LAS VEGAS, Jan. 6 (UPI) -- Volkswagen Board of Management member Herbert Diess apologized over the emissions scandal during a 2016 Consumer Electronic Show keynote speech where he also unveiled a futuristic electric concept van: the BUDD-e.
Diess quickly addressed the scandal at the start of his speech in a lengthy apology. Volkswagen has been shaken by a scandal surrounding the falsification of emissions data to help many of its vehicles pass EPA emissions standards.
The U.S. Department of Justice filed a civil complaint against Volkswagen on Monday as part of the continued consequences.
"For more than 60 years, the Volkswagen brand has been at home in the United States. So, 60 years has been full of great moments, great emotions and great successes, and we are proud of it. Of course, the current issue with the diesel engines is certainly nothing to be proud of," Diess said. "We disappointed our customers, and the American people, for which I am truly sorry and for which I apologize."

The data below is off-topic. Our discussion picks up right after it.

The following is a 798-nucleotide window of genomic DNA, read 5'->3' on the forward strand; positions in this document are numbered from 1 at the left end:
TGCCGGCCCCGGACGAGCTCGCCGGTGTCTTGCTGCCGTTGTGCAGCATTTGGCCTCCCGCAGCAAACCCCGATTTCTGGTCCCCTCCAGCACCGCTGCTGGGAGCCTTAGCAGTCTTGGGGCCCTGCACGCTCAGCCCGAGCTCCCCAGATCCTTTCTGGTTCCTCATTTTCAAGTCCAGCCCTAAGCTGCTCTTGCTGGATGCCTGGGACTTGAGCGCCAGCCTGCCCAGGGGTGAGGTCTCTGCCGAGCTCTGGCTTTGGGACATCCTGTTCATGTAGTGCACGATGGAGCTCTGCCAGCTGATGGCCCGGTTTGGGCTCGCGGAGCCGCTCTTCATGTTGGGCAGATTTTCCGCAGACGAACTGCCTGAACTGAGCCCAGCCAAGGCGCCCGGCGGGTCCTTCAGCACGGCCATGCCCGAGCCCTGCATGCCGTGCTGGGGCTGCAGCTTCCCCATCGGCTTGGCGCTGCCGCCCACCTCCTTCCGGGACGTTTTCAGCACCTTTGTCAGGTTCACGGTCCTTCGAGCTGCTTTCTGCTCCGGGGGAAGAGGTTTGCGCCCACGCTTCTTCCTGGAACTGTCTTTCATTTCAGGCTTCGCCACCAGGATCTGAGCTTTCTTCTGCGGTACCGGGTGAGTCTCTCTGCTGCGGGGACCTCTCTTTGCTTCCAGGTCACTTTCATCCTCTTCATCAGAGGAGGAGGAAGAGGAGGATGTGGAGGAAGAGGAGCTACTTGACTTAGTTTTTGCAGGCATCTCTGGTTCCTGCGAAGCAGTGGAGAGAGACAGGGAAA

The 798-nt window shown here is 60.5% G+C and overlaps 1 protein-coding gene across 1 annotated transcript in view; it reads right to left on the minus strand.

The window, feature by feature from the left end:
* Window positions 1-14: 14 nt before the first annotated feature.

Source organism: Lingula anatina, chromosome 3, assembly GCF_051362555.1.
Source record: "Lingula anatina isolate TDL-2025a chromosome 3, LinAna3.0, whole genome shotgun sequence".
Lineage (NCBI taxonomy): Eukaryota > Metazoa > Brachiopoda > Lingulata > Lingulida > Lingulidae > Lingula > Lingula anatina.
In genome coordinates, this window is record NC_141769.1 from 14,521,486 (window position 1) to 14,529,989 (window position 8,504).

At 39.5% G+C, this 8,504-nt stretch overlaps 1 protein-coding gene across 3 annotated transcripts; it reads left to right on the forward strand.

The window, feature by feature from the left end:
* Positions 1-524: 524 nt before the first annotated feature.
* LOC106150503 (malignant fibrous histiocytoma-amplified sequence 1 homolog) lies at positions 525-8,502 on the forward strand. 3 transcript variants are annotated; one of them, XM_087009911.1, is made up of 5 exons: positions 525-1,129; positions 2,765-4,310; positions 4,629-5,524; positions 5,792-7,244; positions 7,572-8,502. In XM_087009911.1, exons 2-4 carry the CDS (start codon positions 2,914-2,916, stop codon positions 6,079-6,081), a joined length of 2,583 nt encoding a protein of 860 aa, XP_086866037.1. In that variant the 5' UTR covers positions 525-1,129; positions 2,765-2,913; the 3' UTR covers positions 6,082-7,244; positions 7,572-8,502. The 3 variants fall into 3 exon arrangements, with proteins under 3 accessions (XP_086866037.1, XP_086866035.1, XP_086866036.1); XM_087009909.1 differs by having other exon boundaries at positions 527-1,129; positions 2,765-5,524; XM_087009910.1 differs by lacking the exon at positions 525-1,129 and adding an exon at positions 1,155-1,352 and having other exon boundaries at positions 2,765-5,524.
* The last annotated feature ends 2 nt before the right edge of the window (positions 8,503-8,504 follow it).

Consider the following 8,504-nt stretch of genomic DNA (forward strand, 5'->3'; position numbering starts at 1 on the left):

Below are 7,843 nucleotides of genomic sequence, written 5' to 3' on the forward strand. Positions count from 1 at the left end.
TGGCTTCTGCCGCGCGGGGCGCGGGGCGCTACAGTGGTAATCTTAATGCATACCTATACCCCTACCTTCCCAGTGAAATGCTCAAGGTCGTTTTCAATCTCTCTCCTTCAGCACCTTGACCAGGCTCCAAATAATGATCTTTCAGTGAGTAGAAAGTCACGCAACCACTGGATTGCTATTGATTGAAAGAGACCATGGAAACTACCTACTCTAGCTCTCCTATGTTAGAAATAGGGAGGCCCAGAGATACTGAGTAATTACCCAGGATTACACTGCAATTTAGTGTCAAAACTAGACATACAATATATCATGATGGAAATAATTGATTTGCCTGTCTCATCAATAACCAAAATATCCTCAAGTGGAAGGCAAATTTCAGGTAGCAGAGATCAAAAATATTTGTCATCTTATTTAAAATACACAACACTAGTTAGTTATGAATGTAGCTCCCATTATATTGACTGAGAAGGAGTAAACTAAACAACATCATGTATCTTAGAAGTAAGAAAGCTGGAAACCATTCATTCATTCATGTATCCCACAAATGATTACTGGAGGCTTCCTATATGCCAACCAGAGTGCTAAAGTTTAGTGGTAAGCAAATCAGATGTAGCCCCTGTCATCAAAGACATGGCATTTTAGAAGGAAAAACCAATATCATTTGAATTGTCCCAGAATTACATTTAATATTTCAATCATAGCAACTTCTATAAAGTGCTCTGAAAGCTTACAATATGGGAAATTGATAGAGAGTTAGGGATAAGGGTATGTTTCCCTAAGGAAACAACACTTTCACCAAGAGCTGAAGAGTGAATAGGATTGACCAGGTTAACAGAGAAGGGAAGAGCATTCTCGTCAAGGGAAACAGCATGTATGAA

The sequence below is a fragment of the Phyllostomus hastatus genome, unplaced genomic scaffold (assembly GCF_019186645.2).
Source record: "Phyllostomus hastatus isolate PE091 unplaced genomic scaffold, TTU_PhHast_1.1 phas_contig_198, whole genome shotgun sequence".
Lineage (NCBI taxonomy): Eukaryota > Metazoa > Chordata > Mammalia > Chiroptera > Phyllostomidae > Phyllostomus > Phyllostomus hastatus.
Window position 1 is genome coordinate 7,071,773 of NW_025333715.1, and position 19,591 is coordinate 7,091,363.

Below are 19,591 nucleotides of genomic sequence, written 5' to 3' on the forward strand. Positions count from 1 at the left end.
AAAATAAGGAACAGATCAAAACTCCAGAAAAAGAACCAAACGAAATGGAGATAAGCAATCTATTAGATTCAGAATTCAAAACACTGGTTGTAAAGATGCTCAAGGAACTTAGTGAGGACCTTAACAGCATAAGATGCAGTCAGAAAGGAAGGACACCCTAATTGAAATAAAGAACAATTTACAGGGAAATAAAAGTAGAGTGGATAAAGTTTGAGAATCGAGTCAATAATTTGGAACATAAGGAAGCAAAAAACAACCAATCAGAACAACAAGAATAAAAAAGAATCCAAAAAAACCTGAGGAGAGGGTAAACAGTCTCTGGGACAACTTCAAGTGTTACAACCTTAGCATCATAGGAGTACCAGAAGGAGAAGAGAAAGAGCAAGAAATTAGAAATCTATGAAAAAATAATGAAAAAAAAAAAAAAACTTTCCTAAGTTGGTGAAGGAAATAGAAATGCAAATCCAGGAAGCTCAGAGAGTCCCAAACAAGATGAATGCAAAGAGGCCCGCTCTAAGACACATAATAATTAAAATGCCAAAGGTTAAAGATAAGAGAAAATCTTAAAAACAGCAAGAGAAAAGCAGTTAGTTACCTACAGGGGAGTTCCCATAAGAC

Among other accusations, the Justice Department's lawsuit alleges Volkswagen equipped nearly 600,000 diesel engines with illegal devices that would manipulate emissions control systems and cause emissions to exceed EPA standards.
"Once again, we are committed to making things right, and we are focused on making sure that something can never happen again at Volkswagen," Diess added.
The board member then attempted to strike a positive tone following the apology, stating Volkswagen was working toward improving and reviewing its view "of the future of mobility."
The BUDD-e concept van was later unveiled, which is essentially a long-distance electric microbus. The concept van has a 101 kWh battery with a total range of 373 miles and the capacity for cordless, inductive charging. It'll sport a top speed of 93 miles per hour, but since it is a concept vehicle it may never reach the road.
One of the most striking features of the vehicle is Volkswagen's new Modular Electric Platform, a design specific for electric vehicles that pushes the electric engines as far as possible to the front and rear of the vehicles -- allowing for ample room within the vehicle.